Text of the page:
Both black boxes from the Cypriot airliner which crashed near Athens have been recovered as Greece investigates its worst air disaster.
All 121 passengers and crew aboard Flight 522 died when it hit a hill after an apparent drop in cabin pressure knocked out both pilots.
Tests on the bodies appear to confirm that most of the victims froze to death before the actual crash.
Bereaved Cypriots are to fly to Greece to identify the bodies of loved ones.
Some relatives vented fury on Helios Airways which was flying the Boeing 737.
Amid shouts of "murderers", relatives accused Helios of allowing an unsafe aircraft to take to the skies, a charge the company denies.
The plane, which was bound for Prague with a scheduled stop in Athens, crashed shortly after noon local time (0900 GMT) on Sunday.
Confirming the discovery of the plane's second flight recorder, chief investigator Akrivos Tsolakis said it was in "very bad state".
As many as 20 children or teenagers are among the dead
Crews of Greek F-16 fighter jets which were scrambled after contact with the airliner was lost reported seeing the pilots slumped in the cabin.
Returning for a second look, they saw two unidentified people trying to take control of the plane.
One theory is that sudden depressurisation in the cockpit overcame the pilots before they could take on oxygen and bring the aircraft to a lower, safer altitude, experts say.
A man whose cousin was on the plane told Greek TV he had received a text message from him saying that people aboard were freezing.
Post-mortems have shown that passengers' bodies were "frozen solid", a Greek defence ministry source was quoted by Reuters news agency as saying.
"It seems that the deceased, in most cases, although not all, expired before the crash," said Interior Minister Prokopis Pavlopoulos.
David Kaminski Morrow, a UK-based flight journalist, suggested those on board might have blacked out before the actual crash because of the high altitude.
"If the aircraft is at 30,000 feet [9,144m], you don't stay conscious for long, maybe 15 to 30 seconds," Mr Kaminski Morrow told the Associated Press news agency.
When the F-16s approached the airliner, it was flying at 10,363m (34,000 feet).
The Greek government said there was no reason to suspect terrorism.
Cyprus has declared three days of public mourning for the worst accident to hit the island in decades.
In Greece, a special reception centre has been prepared for victims' relatives in the town of Marathon, not far from St Theodore's Hill where the Boeing came down.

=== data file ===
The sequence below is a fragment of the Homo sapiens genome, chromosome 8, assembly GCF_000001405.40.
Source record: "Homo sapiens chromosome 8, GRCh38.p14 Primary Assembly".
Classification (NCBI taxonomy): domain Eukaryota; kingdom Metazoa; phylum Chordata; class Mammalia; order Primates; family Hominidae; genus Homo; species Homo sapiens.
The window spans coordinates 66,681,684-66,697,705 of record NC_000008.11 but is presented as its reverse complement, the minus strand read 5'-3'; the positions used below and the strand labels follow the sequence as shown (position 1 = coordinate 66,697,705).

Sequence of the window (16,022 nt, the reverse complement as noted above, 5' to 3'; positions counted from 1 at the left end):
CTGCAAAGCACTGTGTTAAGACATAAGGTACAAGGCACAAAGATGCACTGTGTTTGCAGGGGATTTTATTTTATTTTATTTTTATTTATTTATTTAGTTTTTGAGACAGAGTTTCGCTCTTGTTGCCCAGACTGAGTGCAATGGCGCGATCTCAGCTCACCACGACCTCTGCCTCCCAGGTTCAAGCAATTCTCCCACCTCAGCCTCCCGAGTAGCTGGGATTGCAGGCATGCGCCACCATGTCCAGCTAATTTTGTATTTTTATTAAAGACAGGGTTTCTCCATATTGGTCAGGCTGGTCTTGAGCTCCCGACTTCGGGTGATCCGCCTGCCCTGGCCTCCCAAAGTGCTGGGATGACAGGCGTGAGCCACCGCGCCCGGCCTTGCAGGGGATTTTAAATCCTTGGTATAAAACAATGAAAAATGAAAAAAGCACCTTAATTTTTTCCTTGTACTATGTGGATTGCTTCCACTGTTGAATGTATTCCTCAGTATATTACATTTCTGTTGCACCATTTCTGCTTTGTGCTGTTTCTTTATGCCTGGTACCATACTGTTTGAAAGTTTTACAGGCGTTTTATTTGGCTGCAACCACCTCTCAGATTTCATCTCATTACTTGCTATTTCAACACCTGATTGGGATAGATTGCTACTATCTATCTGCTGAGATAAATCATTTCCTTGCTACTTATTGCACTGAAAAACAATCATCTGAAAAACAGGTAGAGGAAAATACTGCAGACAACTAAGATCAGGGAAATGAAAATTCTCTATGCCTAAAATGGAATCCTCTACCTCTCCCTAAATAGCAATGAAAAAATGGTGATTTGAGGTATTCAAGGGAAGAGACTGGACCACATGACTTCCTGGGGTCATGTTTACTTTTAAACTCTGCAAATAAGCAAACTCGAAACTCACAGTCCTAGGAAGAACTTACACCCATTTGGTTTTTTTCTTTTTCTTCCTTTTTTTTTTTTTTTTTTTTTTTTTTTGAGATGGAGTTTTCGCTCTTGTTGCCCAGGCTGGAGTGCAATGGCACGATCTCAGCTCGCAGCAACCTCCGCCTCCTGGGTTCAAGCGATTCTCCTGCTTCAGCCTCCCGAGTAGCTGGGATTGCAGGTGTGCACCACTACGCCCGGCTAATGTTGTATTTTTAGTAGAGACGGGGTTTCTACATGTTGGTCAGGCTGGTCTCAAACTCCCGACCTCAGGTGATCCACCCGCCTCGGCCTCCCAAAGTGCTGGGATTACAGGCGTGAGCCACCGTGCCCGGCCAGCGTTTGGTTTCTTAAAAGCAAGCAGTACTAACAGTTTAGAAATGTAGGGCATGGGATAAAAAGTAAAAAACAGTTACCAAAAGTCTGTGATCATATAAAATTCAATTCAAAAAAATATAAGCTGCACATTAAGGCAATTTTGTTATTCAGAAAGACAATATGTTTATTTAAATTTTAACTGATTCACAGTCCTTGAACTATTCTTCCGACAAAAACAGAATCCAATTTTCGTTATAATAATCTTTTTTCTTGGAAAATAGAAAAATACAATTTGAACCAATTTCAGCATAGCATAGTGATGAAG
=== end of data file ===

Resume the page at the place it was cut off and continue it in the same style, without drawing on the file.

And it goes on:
Orthodox priests and specially trained counsellors will be on hand to try to comfort the families as they attempt to identify the dead.
Cypriot Transport Minister Haris Thrassou has denied reports of 48 children being aboard the plane, telling Reuters the number of people below the age of 20 was "between 15 and 20".
Helios insists its plane was airworthy but Greek television has reported that the 737 had a history of technical faults.
On one recent flight from Warsaw to Larnaca, it said, passengers were taken off the plane suffering from respiratory problems.
"All our aircraft are checked very, very thoroughly according to international standards," Vicky Xitas, Helios' commercial manager, said on Monday.
Helios has also denied delaying the release of the passenger list although a company representative acknowledged that a list released on Monday had been "not definitive".
It was given out to "to try to help the grieving relatives", Nicos Anastassiades said.
GREECE AIR DISASTER
1. 0900 [0700GMT]: Helios Airways Flight ZU522 leaves Larnaca bound for Prague via Athens
2. 0920 approx: Plane reaches cruising altitude of 35,000ft
3. 0937: Plane enters Greek airspace
4. 1007: Air traffic control unable to contact aircraft
5. 1030: Greek ATC issues "Renegade alert"
6. 1055: F16 fighter aircraft scramble
7. 1120: F16s intercept aircraft; pilots observed slumped over controls
8. 1205: Aircraft crashes near Grammatiko, 40km north of Athens